The punishment for the first-degree misdemeanor of aggravated menacing in Ohio is up to 180 days in jail and a fine of up to $1000, according to Nolo. Under special circumstances, the crime can be a fourth- or fifth-degree felony. In those cases, the punishment is more severe.
If the victim of aggravated menacing is either an officer or a children service agency employee engaged in job duties, aggravated menacing is a fifth-degree felony, according to the Ohio Revised Code. This is punishable by a sentence of 6 to 12 months in prison and a fine of up to $2500, according to Nolo. If the offender commits aggravated menacing in these special circumstances and has previously been convicted of or pleaded guilty to an violent offense, the crime is a fourth-degree felony, according to the ORC. This is punishable by a sentence of 6 to 18 months in prison and a fine of up to $5000, according to Nolo.Learn More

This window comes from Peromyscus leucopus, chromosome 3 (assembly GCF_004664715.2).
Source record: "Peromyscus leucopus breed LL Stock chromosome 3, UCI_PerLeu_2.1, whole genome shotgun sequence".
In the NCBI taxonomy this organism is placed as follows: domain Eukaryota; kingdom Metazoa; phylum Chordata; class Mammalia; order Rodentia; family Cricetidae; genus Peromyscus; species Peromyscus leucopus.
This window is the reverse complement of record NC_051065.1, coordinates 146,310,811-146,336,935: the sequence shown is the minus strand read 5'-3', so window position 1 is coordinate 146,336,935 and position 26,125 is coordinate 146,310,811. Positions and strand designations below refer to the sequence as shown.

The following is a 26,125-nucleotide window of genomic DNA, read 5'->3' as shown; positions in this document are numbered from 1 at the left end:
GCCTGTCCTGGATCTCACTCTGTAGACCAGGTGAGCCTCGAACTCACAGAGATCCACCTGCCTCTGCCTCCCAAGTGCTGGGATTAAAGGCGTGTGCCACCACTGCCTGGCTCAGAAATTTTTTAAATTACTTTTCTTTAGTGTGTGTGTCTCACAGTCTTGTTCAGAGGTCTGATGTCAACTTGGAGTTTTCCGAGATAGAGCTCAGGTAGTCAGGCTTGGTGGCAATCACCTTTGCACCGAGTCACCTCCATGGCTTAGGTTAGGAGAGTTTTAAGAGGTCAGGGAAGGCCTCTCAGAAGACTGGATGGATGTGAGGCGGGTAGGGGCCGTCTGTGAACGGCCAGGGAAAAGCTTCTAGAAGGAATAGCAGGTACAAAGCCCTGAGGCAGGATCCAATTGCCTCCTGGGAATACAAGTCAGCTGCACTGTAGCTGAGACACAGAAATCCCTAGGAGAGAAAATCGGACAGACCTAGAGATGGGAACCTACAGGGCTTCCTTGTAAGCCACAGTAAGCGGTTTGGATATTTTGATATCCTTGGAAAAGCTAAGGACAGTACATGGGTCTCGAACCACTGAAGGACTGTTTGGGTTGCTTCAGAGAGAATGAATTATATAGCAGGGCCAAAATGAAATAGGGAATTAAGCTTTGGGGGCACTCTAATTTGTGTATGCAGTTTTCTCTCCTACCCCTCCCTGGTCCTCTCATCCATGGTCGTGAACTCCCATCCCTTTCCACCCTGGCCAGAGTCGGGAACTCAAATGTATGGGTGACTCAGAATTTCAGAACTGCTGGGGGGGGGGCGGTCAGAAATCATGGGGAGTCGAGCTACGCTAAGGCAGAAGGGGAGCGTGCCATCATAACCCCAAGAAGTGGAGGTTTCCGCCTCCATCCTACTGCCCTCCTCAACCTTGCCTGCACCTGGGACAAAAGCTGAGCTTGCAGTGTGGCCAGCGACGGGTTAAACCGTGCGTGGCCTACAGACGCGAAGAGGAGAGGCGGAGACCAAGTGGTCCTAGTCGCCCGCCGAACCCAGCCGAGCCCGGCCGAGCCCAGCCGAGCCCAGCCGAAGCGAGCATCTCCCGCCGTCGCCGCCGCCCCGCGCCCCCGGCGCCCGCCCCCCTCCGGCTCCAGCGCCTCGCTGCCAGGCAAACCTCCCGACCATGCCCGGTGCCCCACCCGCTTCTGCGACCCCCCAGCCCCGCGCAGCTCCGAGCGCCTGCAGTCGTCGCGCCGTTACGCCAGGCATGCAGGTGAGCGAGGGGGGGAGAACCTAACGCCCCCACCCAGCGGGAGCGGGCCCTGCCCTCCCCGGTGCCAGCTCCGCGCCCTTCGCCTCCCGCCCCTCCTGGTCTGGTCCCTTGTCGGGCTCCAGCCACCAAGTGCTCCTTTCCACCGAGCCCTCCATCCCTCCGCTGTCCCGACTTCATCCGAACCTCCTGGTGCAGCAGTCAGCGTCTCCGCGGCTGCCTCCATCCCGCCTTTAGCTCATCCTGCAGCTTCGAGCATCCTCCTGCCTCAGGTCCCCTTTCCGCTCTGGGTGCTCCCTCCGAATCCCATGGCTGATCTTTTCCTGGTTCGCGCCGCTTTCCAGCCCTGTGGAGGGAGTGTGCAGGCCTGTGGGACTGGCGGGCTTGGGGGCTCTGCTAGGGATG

According to GeorgiaLegalAid.org, a person who violates the terms of probation in Georgia is required to attend a court hearing where a judge determines whether or not the conditions of the probation were violated. If it is determined in the hearing that the probation was violated, the court can revoke probation or sentence the person to an alternative punishment.Full Answer >
Ponzi schemes are financial schemes whereby the fraudulent party uses new investment capital to pay off older investors, thus making it appear that the investment is paid off when the fraudulent party only assumed new debt. The term originated in connection to a 1920's scheme developed by Charles Ponzi, in which he lured many New England investors into false postage stamp speculation.Full Answer >
Although there are minor variations from state to state, criminal mischief in the third degree is the least serious criminal offense related to property damage. The severity of the crime increases based on the cost incurred. For example, in New York State, property damage exceeding $250 is defined as criminal mischief in the third degree, while damage exceeding $1,500 is defined as a second degree crime.Full Answer >
A person who forces another person to have sexual contact with a third party has committed gross sexual imposition. In the state of Ohio, gross sexual imposition is a third or fourth degree felony charge, depending on the circumstances.Full Answer >